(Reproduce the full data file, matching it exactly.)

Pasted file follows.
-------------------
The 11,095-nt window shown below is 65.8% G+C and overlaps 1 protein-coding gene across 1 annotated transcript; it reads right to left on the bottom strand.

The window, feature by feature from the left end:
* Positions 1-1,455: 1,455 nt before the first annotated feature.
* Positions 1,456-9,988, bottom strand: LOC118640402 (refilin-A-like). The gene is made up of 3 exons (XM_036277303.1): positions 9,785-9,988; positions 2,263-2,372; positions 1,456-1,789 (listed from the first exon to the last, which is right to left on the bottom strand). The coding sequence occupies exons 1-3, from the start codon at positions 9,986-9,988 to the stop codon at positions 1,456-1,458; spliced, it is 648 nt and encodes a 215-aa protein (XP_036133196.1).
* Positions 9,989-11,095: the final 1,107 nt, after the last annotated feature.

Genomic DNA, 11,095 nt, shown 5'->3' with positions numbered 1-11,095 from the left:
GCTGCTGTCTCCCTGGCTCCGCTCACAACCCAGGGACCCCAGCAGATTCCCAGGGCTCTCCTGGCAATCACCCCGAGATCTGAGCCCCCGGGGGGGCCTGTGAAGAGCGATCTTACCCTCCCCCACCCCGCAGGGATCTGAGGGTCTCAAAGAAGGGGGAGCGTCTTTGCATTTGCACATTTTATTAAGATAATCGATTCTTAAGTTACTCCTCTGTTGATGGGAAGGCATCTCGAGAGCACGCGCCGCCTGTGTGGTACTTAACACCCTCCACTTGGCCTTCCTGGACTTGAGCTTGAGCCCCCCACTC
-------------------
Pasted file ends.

The 11,095-nt window shown below is 65.8% G+C and overlaps 1 protein-coding gene across 1 annotated transcript; it reads right to left on the bottom strand.

The window, feature by feature from the left end:
* Positions 1-1,455: 1,455 nt before the first annotated feature.
* Positions 1,456-9,988, bottom strand: LOC118640402 (refilin-A-like). The gene is made up of 3 exons (XM_036277303.1): positions 9,785-9,988; positions 2,263-2,372; positions 1,456-1,789 (listed from the first exon to the last, which is right to left on the bottom strand). The coding sequence occupies exons 1-3, from the start codon at positions 9,986-9,988 to the stop codon at positions 1,456-1,458; spliced, it is 648 nt and encodes a 215-aa protein (XP_036133196.1).
* Positions 9,989-11,095: the final 1,107 nt, after the last annotated feature.

Genomic DNA, 11,095 nt, shown 5'->3' with positions numbered 1-11,095 from the left:
GCTGCTGTCTCCCTGGCTCCGCTCACAACCCAGGGACCCCAGCAGATTCCCAGGGCTCTCCTGGCAATCACCCCGAGATCTGAGCCCCCGGGGGGGCCTGTGAAGAGCGATCTTACCCTCCCCCACCCCGCAGGGATCTGAGGGTCTCAAAGAAGGGGGAGCGTCTTTGCATTTGCACATTTTATTAAGATAATCGATTCTTAAGTTACTCCTCTGTTGATGGGAAGGCATCTCGAGAGCACGCGCCGCCTGTGTGGTACTTAACACCCTCCACTTGGCCTTCCTGGACTTGAGCTTGAGCCCCCCACTC